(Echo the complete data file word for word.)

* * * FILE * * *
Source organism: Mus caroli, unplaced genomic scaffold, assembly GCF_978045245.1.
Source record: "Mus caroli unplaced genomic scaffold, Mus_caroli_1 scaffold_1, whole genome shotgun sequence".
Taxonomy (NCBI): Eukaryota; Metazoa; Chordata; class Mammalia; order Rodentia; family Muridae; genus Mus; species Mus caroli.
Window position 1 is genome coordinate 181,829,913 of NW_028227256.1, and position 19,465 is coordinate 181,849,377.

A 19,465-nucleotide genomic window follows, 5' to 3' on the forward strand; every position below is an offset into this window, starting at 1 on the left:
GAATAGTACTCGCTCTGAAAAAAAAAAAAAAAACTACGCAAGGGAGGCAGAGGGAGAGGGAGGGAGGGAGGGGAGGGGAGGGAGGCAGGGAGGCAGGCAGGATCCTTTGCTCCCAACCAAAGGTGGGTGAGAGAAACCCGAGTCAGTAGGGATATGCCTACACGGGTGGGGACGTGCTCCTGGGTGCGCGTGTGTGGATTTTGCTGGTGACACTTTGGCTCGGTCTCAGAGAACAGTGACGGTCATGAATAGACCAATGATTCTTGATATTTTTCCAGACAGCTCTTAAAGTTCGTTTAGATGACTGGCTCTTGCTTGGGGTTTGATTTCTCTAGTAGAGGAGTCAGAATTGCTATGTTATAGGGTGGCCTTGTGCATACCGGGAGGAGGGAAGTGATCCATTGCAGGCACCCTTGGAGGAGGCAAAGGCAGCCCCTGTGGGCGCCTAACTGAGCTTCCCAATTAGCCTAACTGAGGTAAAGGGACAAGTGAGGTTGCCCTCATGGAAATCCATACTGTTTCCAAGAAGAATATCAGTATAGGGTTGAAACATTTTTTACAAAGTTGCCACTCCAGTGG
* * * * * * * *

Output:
Source organism: Mus caroli, unplaced genomic scaffold, assembly GCF_978045245.1.
Source record: "Mus caroli unplaced genomic scaffold, Mus_caroli_1 scaffold_1, whole genome shotgun sequence".
Taxonomy (NCBI): Eukaryota; Metazoa; Chordata; class Mammalia; order Rodentia; family Muridae; genus Mus; species Mus caroli.
Window position 1 is genome coordinate 181,829,913 of NW_028227256.1, and position 19,465 is coordinate 181,849,377.

A 19,465-nucleotide genomic window follows, 5' to 3' on the forward strand; every position below is an offset into this window, starting at 1 on the left:
GAATAGTACTCGCTCTGAAAAAAAAAAAAAAAACTACGCAAGGGAGGCAGAGGGAGAGGGAGGGAGGGAGGGGAGGGGAGGGAGGCAGGGAGGCAGGCAGGATCCTTTGCTCCCAACCAAAGGTGGGTGAGAGAAACCCGAGTCAGTAGGGATATGCCTACACGGGTGGGGACGTGCTCCTGGGTGCGCGTGTGTGGATTTTGCTGGTGACACTTTGGCTCGGTCTCAGAGAACAGTGACGGTCATGAATAGACCAATGATTCTTGATATTTTTCCAGACAGCTCTTAAAGTTCGTTTAGATGACTGGCTCTTGCTTGGGGTTTGATTTCTCTAGTAGAGGAGTCAGAATTGCTATGTTATAGGGTGGCCTTGTGCATACCGGGAGGAGGGAAGTGATCCATTGCAGGCACCCTTGGAGGAGGCAAAGGCAGCCCCTGTGGGCGCCTAACTGAGCTTCCCAATTAGCCTAACTGAGGTAAAGGGACAAGTGAGGTTGCCCTCATGGAAATCCATACTGTTTCCAAGAAGAATATCAGTATAGGGTTGAAACATTTTTTACAAAGTTGCCACTCCAGTGG